The past two weeks have been full of action. Lots of time on the mat rolling with several accomplished BJJ athletes. It’s humbling and equally frustrating to realise how much you don’t know what you don’t know with each passing session.
Though, I’m much more comfortable with going full-on sparring these days, I get stuck often at places where I have a clear shot at submitting the opponent. But that’s mostly due to my strength and not a cleaner demonstration/mastery of a technique or two. I’m just glad to be hyperaware of my shortcomings because that’s what blinds even some of the most accomplished players in the game.
And I’ve been stunned at the alarming similarity of the advice I’ve been receiving from my brothers at the dojo (both at home and at the dojos I visit when travelling internationally). Almost always, I get a variation of, “keep showing up, spend more time on the mat, immerse yourself in the techniques and overtime you’ll figure out not just how to get it right but also what your jujutsu game is.”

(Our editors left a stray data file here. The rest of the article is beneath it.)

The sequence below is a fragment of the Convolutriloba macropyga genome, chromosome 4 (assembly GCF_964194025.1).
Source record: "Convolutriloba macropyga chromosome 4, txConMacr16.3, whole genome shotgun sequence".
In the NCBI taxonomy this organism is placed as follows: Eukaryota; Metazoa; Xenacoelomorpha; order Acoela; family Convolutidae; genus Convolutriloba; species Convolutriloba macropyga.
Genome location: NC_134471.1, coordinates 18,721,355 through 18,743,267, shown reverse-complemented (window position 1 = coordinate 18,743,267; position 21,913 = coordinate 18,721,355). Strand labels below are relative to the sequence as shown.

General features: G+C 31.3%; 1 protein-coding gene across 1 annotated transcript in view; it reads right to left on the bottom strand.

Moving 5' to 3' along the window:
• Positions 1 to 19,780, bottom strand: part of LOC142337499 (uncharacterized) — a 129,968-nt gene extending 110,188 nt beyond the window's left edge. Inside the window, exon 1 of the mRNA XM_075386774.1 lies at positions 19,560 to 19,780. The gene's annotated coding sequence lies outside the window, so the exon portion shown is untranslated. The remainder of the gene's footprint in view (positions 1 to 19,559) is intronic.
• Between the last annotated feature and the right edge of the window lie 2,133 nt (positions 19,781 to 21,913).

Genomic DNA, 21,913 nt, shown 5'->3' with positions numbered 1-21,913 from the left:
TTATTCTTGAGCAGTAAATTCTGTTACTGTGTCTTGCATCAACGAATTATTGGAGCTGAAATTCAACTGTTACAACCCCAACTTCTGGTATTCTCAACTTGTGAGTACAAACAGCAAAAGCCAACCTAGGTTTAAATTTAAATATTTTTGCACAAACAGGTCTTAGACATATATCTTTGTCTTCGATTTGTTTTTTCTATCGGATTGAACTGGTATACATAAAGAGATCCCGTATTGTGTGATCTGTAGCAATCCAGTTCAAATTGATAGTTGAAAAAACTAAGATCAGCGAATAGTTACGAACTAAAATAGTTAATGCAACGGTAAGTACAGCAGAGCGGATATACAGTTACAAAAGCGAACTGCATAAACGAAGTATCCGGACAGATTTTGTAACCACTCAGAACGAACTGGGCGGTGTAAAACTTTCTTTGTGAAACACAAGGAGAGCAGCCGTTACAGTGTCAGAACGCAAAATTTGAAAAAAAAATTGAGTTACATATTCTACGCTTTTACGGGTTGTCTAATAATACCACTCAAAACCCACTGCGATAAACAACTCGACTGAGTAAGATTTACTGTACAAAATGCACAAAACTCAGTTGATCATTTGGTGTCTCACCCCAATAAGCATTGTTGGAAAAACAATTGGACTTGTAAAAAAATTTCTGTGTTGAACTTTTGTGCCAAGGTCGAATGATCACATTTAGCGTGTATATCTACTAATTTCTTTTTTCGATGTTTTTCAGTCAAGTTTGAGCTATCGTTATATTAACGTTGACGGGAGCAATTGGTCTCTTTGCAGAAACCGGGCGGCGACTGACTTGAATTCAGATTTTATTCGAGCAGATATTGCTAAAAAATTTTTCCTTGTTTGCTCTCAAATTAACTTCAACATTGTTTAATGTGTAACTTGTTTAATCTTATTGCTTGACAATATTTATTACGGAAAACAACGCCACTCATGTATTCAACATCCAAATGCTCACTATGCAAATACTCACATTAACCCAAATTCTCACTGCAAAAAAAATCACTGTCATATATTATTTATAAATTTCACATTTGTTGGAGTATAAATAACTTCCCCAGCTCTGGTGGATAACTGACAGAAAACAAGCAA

It’s strikingly familiar to the advice I myself give to people who want to get better at public speaking — stage time, stage time and more stage time. Instead of obsessing over the speech scripts, gestures, tones and stylistic aspects get on the stage more often to narrow the gap between the persona on stage and the one off the stage. When you’ve done that, you’ve found your true voice. You just got to be consistent showing up on stage.
In fact, one of the most common trait among all the world champions of public speaking is that they’ve gone on stage at least 50 times more than their counterparts. The hard work paid off at the end.
I hope you can sense the pattern here, spending more time on the mat or seeking more stage time, is all about patience, consistency and seeking incremental daily progress. That’s the recipe for both transforming cultures and your BJJ game or perhaps anything you would like to change or improve upon.
Seth Godin says it the best (and he always does), “a figurative drip, drip, drip. Showing up, every single day, gaining in strength, organizing for the long haul, building connection, laying track—this subtle but difficult work is how culture changes.”
Drip by the drip it is… just keep rolling, my friend.